Friday, April 13, 2007

Nuclear powered cars are emissions free

or or
Some ways to generate electricity for electric cars

Electric cars are emissions free, unless the electric power they use comes from coal power plants. Electric cars are becoming available, and more are planned.

2010 Chevrolet Volt Electric Vehicle

Chevrolet will produce the Volt EV in the 2010-2012 time frame. It is powered by electricity from batteries that will allow the car to travel 40 miles on a single overnight charge. It also has a range extending internal combustion engine designed to run on gasoline, E85, or biodiesel fuels. The engine will give the drivers the confidence to venture out in a electric car, knowing they can drive even if the batteries run out. The turbo-charged three-cylinder engine provides 71 hp, and the electric motor can provide 161 hp. If you commute only 40 miles a day you can save 500 gallons of gasoline a year, saving $1200 after netting out the cost of electricity against $3 gasoline.

2008 Tesla Roadster Electric Car

This sports car can do 0-60 in about 4 seconds. Tesla Motors estimates 250 miles per charge, at a cost for electricity of about 1 cent per mile. Costing $92,000 it will not attract enough consumers to solve the US energy crisis, but it will be fun to drive.

2007 Toyota Prius plug-in hybrid shown to Bush

Consumers can today buy aftermarket conversion kits and batteries to allow cars such as the Toyota Prius to travel 20 miles on electric power alone. California is leading the nation in promoting plug-in hybrid vehicles.

Buying Nuclear Power for Cars

Originally conceived to lower energy costs through competition, electric deregulation has allowed consumers the choice of energy suppliers, and many choose "green" sources like wind power, or cow power (methane generated). Consumers pay a premium of about $0.04 per kilowatt-hour.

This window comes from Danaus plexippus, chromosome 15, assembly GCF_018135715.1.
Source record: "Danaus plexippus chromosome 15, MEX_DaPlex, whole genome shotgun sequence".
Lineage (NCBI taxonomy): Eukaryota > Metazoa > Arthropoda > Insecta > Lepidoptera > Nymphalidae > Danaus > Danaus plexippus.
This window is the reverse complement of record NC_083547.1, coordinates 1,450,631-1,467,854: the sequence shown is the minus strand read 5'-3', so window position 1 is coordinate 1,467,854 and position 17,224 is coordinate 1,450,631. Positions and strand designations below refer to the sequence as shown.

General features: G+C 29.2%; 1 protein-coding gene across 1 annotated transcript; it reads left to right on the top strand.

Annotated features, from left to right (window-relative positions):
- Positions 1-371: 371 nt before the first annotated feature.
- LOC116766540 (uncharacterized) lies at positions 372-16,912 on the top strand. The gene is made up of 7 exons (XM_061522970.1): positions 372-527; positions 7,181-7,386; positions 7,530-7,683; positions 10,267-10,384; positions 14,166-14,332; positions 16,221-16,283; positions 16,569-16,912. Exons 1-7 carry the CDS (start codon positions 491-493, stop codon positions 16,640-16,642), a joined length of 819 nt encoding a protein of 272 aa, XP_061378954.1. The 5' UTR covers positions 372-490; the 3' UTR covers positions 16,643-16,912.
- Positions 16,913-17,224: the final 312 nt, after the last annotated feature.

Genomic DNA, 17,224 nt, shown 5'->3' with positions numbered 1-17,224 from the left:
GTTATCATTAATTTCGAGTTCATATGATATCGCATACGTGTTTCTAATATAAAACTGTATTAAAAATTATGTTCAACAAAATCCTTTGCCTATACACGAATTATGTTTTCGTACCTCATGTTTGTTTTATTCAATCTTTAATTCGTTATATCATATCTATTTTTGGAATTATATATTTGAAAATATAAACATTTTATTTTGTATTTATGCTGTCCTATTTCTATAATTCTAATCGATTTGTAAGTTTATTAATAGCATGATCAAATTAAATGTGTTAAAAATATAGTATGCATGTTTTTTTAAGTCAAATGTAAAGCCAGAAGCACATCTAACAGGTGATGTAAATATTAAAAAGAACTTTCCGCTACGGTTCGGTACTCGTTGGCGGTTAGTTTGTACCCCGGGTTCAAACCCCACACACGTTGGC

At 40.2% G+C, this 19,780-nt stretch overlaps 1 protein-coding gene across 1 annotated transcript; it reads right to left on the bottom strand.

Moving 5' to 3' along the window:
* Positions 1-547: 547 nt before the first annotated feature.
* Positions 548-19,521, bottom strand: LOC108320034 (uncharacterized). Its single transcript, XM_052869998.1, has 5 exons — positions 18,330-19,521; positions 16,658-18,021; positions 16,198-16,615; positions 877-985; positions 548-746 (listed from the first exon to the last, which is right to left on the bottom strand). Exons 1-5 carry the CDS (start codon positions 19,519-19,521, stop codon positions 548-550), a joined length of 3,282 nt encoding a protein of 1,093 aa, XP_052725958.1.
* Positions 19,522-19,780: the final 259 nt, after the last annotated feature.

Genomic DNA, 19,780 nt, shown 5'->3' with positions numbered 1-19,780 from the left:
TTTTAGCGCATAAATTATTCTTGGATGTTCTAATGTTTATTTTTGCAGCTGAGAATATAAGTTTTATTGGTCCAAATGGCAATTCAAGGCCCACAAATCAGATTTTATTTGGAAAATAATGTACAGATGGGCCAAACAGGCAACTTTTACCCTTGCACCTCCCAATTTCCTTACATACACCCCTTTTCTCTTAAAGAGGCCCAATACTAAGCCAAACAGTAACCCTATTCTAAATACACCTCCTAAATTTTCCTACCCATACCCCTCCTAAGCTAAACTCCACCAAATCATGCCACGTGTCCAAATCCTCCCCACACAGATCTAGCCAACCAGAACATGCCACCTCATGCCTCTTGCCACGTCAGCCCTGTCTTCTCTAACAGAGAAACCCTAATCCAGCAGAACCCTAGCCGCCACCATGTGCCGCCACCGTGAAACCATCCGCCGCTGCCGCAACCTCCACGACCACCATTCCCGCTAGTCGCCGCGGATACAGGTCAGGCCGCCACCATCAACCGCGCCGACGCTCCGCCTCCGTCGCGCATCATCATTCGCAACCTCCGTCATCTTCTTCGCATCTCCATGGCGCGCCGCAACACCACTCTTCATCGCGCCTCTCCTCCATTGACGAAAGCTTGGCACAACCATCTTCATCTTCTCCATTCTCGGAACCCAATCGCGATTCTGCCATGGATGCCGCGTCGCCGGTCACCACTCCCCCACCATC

"Inconvenient Truth" Al Gore was criticized for the high energy consumption at his residence mansion, but his retort was that all his energy was purchased from "green" sources, so that he was not contributing to global warming. Providing a nuclear power purchasing option can similarly benefit the nuclear power industry, particularly if some electric vehicle fleets could be promoted as using clean, safe nuclear power.

I'd like to drive a car with a "Nuclear Powered" sign. Consumers today can not choose nuclear power. Nuclear power plant operators should file the necessary tariffs and enter into contracts with distribution utilities so that a consumer could indeed buy nuclear power for recharging his vehicle.

Melt-down-proof pebble bed reactors may be the power source for the future US automobile fleet.


Philip said...

The ALTI battery, if the costs come down, could be a great solution to having an electric car that could go over 200 miles on a charge. One wonders, with all the batteries, what pollution is caused by manufacturing and disposing of batteries.

Rod Adams said...

Phillip raises an important point that must be considered.

However, I would happily join Robert as a proud owner of a car with a sign on it indicating a nuclear power source.

Maybe, I will even be able to proudly display a sign with a cool slogan like "Powered by Adams". (You have to say that out loud to understand its subtle message.)

1937-1938 Chevrolet Shop Manuals said...

this 2010 Chevrolet Volt Electric Vehicle seems expensive, the design is very cool combination with the red color....nice review, cool blog...

1937-1938 Chevrolet Shop Manuals

Carrie said...

Well said.